by Markus Winand.

NULL in the Oracle Database


SQL's NULL frequently causes confusion. Although the basic idea of NULLto represent missing data—is rather simple, there are some peculiarities. You have to use IS NULL instead of = NULL, for example. Moreover the Oracle database has additional NULL oddities, on the one hand because it does not always handle NULL as required by the standard and on the other hand because it has a very “special” handling of NULL in indexes.

The SQL standard does not define NULL as a value but rather as a placeholder for a missing or unknown value. Consequently, no value can be NULL. Instead the Oracle database treats an empty string as NULL:

   SELECT     '0 IS NULL???' AS "what is NULL?" FROM dual
    WHERE      0 IS NULL
UNION ALL
   SELECT    '0 is not null' FROM dual
    WHERE     0 IS NOT NULL
UNION ALL
   SELECT ''''' IS NULL???'  FROM dual
    WHERE    '' IS NULL
UNION ALL
   SELECT ''''' is not null' FROM dual 
    WHERE    '' IS NOT NULL
what is NULL?
--------------
0 is not null
'' IS NULL???

To add to the confusion, there is even a case when the Oracle database treats NULL as empty string:

SELECT dummy
     , dummy || ''
     , dummy || NULL
  FROM dual
D D D
- - -
X X X

Concatenating the DUMMY column (always containing 'X') with NULL should return NULL.

The concept of NULL is used in many programming languages. No matter where you look, an empty string is never NULL…except in the Oracle database. It is, in fact, impossible to store an empty string in a VARCHAR2 field. If you try, the Oracle database just stores NULL.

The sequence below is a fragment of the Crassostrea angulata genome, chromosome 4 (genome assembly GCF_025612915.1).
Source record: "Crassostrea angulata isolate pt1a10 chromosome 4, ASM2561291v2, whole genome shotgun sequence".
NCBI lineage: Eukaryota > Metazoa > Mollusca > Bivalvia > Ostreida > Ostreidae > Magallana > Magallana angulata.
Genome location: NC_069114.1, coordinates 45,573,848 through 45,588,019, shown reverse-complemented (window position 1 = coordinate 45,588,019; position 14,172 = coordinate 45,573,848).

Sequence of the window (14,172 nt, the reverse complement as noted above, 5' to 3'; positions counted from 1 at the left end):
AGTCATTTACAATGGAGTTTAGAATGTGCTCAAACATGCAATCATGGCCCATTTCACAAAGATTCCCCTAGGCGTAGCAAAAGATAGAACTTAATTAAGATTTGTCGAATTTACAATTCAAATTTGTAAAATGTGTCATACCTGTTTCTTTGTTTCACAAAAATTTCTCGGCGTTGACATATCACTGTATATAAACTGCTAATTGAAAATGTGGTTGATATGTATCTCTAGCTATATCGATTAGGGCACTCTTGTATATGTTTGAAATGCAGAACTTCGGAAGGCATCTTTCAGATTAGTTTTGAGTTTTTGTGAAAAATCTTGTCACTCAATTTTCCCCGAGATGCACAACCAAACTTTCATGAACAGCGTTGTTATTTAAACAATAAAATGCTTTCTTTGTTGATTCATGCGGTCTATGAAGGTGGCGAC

This peculiarity is not only strange; it is also dangerous. Additionally the Oracle database's NULL oddity does not stop here—it continues with indexing.

If you like my way of explaining things, you'll love my book.

Contents

  1. NULL in Indexes — Every index is a partial index

  2. NOT NULL Constraints — affect index usage

  3. Emulating Partial Indexes — using function-based indexing

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About the Author

Photo of Markus Winand

Markus Winand teaches efficient SQL—inhouse and online. He minimizes the development time using modern SQL and optimizes the runtime with smart indexing—for that he also published the book SQL Performance Explained.

“Use The Index, Luke!” by Markus Winand is licensed under a Creative Commons Attribution-Noncommercial-No Derivative Works 3.0 Unported License.
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